When xylitol is consumed by a dog it will trigger a sudden release of insulin, which in turn will cause a dramatic drop in their blood sugar. This basically puts the dog into a form a shock. Their blood sugar can drop so drastically within a half hour that it can cause shock and liver failure shortly afterwards. Xylitol has a fast acting nature and a dog can become critical within an hour after consumption. The amount of sweetener contained in a product varies by the manufacturer and the product. To give you an idea of how toxic if can be: it can take as little as three grams of xylitol to kill a 65lb dog, which would roughly be equal to eight to ten pieces of chewing gum.
- What are the Signs and Symptoms of Xylitol Toxicity in Dogs?
- No coordination
- Seizures or body tremors
- Irregular heart rate
- Pale gums
The treatment for xylitol poisoning would begin with taking measures to stop the body from absorbing any more of it. This usually will consist of inducing vomiting and to give a charcoal based solution to absorb the stomach contents. Supportive care will also be necessary which will consist of an IV drip containing dextrose to help raise the dog’s blood sugar levels. Xylitol can also affect the dog’s liver as well and can even cause permanent liver damage. This may require additional blood work even after the dog has recovered.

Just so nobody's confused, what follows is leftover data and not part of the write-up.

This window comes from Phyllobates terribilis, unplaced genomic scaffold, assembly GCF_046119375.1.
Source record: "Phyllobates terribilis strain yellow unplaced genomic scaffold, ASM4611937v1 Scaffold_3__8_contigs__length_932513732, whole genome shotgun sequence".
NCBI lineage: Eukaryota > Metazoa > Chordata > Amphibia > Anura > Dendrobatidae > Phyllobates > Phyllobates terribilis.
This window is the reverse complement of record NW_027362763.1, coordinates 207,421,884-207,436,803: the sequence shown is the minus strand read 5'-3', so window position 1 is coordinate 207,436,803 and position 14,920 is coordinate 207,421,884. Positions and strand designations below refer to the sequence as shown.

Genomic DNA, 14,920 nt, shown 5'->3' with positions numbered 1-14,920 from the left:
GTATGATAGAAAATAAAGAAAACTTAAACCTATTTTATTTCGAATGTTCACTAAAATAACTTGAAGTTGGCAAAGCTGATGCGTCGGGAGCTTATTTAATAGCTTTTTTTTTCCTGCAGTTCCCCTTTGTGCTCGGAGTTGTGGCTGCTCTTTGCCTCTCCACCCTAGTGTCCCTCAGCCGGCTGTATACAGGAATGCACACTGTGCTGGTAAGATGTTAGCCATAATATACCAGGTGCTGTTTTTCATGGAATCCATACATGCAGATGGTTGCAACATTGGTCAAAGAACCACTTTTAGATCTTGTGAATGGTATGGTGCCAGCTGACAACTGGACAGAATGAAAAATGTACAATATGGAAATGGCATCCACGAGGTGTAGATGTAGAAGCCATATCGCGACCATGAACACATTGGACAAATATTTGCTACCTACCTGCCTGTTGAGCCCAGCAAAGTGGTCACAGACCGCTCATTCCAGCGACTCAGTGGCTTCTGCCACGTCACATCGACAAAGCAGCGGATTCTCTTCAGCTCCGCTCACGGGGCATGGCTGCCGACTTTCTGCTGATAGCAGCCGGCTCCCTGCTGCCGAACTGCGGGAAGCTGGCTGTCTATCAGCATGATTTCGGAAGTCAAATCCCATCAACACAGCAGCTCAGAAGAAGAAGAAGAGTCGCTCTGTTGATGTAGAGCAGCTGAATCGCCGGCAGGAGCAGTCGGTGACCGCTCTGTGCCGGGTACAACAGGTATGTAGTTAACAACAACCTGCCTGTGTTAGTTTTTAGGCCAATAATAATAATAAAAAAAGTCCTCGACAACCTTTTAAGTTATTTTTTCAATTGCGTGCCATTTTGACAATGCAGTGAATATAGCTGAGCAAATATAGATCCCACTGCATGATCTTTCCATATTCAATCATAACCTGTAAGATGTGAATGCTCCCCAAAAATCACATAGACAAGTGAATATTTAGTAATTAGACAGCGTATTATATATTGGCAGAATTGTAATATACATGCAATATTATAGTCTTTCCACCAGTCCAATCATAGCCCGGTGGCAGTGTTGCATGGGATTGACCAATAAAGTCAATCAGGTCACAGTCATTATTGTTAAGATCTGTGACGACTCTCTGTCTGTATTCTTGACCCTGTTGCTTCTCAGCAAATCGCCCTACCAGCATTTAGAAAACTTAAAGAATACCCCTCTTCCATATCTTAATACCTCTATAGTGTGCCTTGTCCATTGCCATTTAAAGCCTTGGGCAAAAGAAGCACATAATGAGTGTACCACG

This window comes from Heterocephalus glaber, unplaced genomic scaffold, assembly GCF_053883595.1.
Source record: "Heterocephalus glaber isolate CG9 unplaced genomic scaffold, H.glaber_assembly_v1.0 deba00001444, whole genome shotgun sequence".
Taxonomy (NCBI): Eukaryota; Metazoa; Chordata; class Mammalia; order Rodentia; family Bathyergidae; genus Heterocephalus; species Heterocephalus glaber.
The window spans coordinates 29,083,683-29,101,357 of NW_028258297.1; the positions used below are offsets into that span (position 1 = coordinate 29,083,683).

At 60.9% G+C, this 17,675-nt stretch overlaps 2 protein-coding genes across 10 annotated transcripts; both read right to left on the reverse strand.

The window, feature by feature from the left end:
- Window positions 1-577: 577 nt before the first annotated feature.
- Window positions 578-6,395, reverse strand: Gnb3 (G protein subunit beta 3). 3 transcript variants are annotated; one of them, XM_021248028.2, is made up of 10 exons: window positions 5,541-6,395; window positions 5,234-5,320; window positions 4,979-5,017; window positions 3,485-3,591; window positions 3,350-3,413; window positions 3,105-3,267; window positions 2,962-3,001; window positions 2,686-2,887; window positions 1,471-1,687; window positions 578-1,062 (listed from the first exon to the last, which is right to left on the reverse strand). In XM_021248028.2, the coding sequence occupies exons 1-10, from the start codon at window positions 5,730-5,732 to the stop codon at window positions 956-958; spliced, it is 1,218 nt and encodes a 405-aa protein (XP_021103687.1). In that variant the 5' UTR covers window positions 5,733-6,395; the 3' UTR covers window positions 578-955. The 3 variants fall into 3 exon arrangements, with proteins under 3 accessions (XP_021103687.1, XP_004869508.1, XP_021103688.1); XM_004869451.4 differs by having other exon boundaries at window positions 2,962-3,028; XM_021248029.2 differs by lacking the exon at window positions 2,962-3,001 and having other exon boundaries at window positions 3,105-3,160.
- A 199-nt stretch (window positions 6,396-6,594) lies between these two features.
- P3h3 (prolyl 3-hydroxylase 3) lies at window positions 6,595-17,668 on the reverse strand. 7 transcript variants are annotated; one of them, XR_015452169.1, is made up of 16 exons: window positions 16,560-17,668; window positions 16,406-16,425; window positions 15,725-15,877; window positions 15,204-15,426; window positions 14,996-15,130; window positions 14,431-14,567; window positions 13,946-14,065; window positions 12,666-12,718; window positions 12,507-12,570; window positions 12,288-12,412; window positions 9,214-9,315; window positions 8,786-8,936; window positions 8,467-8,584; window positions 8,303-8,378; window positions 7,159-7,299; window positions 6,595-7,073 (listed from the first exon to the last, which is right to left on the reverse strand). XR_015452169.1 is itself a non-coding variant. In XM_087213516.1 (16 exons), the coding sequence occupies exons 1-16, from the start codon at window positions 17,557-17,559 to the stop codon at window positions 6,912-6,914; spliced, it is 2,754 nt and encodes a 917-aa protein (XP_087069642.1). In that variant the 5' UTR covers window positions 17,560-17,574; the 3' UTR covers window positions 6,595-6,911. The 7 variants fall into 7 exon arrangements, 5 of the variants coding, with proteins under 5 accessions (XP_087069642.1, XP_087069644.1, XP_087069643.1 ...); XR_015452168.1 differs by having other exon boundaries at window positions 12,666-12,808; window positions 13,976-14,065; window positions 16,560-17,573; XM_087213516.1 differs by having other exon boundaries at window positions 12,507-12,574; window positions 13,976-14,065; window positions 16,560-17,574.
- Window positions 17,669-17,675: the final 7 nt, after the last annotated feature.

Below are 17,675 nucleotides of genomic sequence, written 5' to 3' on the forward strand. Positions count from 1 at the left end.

If you are not sure if your dog consumed a product that contains xylitol, you can either check the products website or call the Poison Control Center for help. Remember you need to act quickly! You may also be advised to induce vomiting at home and then transport your dog to the nearest veterinary facility for treatment.
Pittsburgh Poison Center – 1-800-222-1222